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Update on Judge Samuel B. Kent:

The Houston Chronicle has a new article with updates on the controversy over Judge Samuel B. Kent, the Galveston, Texas federal judge who has been disciplined for sexual harassment, and has a long history of other ethical lapses. As the article explains, more and more people are calling for Congress to investigate the possibility of impeaching Kent (which is the only way to remove him from the bench).

Unfortunately, there are a couple of minor factual errors in the piece. For example, I am identified as a professor at George Washington University, not George Mason. The article also states that "In 2005, he was formally rebuked in a 5th Circuit opinion for showing favoritism." In fact, the decision in question was handed down in 2002, and Kent was rebuked for showing "hostility" to one of the parties in the case, not for favoritism (which might be considered a somewhat more serious violation of judicial ethics). I have pointed out these mistakes to one of the article's authors, and she assured me that they will be corrected. I don't think these errors significantly affect the article's main points: that the accusations against Kent are serious, and that support for a congressional investigation is growing.

Duffy Pratt (mail):
As long as we are picking at nits, it might have been better to say that impeachment is the only lawful way of removing Kent from the bench. There are all sorts of other ways that the task might be accomplished.
10.8.2007 7:57am
justwonderingby:
What, the media printed a factually incorrect piece? I'm shocked.
10.8.2007 9:07am
Chris Bell (mail):
I nominate Duffy Pratt for the annual "Most Sinister Sounding Comment" award.
10.8.2007 9:29am
Jeff Lebowski (mail):
I second the nomination.
10.8.2007 10:29am
R. Richard Schweitzer (mail):
Perhaps they will free Judge Kent to join former judge Hastings in Congress.
10.8.2007 10:49am
Houston Lawyer:
Much as he might deserve to be impeached, I'm betting that Congress won't start an impeachment hearing based upon sexual harrassment charges while Hillary is the front-runner for the nomination.
10.8.2007 11:09am
Roach (mail) (www):
I clerked in the ND Tex and worked for a while in Houston. Apparently, he used to sit down law clerk applicants and say, verbatism, "Do you like titty bars? I don't like my clerks going to titty bars." And, yes, there are some very tempting locales in the Galveston area.
10.8.2007 11:51am
Dave N (mail):
Judge Kent and Judge Real should both be investigated for possible impeachment (though the fact that Judge Real is 83 mitigates impeaching him, involuntary senior status would be fine with me).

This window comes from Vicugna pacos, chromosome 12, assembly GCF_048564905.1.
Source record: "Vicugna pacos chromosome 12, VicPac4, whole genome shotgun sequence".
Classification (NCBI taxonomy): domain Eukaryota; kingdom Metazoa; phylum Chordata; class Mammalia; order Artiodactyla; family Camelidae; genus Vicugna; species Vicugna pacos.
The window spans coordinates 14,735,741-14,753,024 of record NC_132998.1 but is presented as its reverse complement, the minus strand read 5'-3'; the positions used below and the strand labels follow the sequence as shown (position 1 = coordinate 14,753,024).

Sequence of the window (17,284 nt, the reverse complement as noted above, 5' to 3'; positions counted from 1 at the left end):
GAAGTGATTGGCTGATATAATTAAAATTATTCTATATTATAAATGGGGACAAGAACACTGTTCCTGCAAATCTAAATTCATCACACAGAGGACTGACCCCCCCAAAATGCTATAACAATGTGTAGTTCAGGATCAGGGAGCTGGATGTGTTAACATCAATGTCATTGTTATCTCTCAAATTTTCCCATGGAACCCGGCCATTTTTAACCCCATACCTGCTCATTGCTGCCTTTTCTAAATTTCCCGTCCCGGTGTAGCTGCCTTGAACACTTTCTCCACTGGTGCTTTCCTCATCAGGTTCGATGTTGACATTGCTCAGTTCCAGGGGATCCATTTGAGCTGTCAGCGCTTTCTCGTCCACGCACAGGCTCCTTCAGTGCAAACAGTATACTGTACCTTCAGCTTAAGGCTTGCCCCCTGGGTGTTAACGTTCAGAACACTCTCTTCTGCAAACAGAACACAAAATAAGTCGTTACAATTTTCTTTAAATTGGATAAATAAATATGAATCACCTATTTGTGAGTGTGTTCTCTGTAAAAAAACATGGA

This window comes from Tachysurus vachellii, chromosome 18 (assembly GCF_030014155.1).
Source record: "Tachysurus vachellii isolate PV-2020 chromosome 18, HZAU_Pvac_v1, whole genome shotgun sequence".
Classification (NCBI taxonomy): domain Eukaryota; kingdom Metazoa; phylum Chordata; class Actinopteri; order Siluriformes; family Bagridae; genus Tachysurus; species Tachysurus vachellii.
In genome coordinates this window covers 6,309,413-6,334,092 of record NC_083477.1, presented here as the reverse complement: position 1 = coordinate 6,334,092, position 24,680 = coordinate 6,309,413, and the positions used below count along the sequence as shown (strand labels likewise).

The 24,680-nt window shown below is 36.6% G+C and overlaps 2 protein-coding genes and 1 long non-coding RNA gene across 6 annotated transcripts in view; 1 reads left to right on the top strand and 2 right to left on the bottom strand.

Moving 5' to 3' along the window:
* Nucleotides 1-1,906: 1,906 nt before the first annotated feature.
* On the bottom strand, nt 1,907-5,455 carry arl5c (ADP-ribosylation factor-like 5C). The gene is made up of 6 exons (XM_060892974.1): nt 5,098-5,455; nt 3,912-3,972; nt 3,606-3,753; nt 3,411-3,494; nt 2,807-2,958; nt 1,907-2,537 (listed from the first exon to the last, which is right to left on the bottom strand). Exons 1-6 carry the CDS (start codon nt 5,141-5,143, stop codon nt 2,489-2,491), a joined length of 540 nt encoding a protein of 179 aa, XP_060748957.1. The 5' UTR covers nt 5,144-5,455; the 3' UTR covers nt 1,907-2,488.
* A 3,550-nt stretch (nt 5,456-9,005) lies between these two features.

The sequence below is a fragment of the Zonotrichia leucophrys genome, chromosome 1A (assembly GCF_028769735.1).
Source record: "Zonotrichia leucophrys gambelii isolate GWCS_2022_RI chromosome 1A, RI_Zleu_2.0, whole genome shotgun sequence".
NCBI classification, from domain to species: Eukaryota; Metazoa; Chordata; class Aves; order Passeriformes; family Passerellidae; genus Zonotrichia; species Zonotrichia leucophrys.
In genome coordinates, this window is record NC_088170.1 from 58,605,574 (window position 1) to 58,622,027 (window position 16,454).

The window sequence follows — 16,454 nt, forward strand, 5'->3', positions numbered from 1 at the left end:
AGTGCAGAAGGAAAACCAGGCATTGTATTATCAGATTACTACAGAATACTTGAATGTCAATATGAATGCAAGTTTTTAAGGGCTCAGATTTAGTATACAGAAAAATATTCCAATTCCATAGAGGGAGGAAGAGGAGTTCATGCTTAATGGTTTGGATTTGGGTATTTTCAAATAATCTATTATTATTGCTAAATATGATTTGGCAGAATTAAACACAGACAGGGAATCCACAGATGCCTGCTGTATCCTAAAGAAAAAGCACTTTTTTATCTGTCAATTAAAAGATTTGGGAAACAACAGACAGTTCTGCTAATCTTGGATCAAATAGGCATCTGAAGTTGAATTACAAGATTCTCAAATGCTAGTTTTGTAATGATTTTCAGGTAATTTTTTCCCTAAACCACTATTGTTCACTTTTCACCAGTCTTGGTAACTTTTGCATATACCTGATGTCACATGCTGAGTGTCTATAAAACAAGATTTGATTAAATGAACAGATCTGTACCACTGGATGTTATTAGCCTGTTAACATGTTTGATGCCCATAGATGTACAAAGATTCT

Judges who bring disrepute to the judiciary damage the entire legal profession. There is not much we can do about "ambulance chasers" but Congress does have a duty and responsibility to deal with people like Samuel Kent and Manuel Real.
10.8.2007 12:34pm
TerrencePhilip:
Roach,

perhaps he just didn't like running into employees outside the office!
10.8.2007 12:50pm
Roger Schlafly (www):
In 1993, he said lawyers offered "half-baked, hair-brained theories" that were "illogical, insupportable, nonsensical and some even extremely outlandish." ... In the most recent incident, the judge was accused of inappropriately touching a female case manager in his chambers in March.
Why isn't anyone willing to make a substantive allegation against Kent?

Somin's position is particularly obnoxious. He suggests that he has some inside knowledge of incriminating evidence, but refuses to say what it is. If you think that Kent should be impeached, then tell us his crimes.
10.8.2007 1:22pm
Thoghtful (mail):
It seems to me the impeachment power is not used nearly enough...
10.8.2007 3:09pm
Ilya Somin:
Somin's position is particularly obnoxious. He suggests that he has some inside knowledge of incriminating evidence, but refuses to say what it is. If you think that Kent should be impeached, then tell us his crimes.

The main accusations against Kent are on the public record and I have mentioned them in my posts here at the VC. Any nonpublic knowledge I may have cannot be revealed for reasons I discussed in my very first post on Kent.
10.8.2007 5:14pm
Kazinski:
Charging an 83 year old man for sexual harrasment is ridiculous. Having an 83 year old man on the bench is ridiculous. There needs to be a mandatory retirement age for federal judges, and yes that includes the Supreme Court. Sure there are some judges capable of still serving at 75 and beyond, but they shouldn't be allowed to self select. The judges most likely to think they are still capable are the ones least likely to be capable of serving past 75.
10.8.2007 6:19pm
Horatio (mail):
What occupation other than Federal judges have lifetime guaranteed employment - assuming one doesn't do something to warrant impeachment?

How about a 12-18 year limit?
10.8.2007 6:23pm
Kazinski:
I guess I got Real and Kent mixed up, Kent is 58, he doesn't have much of an excuse for sexual harassment. Real is 83 and seems to have an outsized idea of the powers of a federal judge dating back at least 37 years. I guess he doesn't have much of an excuse either.
10.8.2007 6:30pm
Bill Dyer (mail) (www):
Prof. Somin, what you have YET to do is acknowledge that the Judicial Council had the statutory authority to forward the complaint to the Judicial Conference with a recommendation that it be forwarded to the Congress to begin impeachment proceedings — but the Council did not exercise that authority as part of its remedies/penalties for Judge Kent.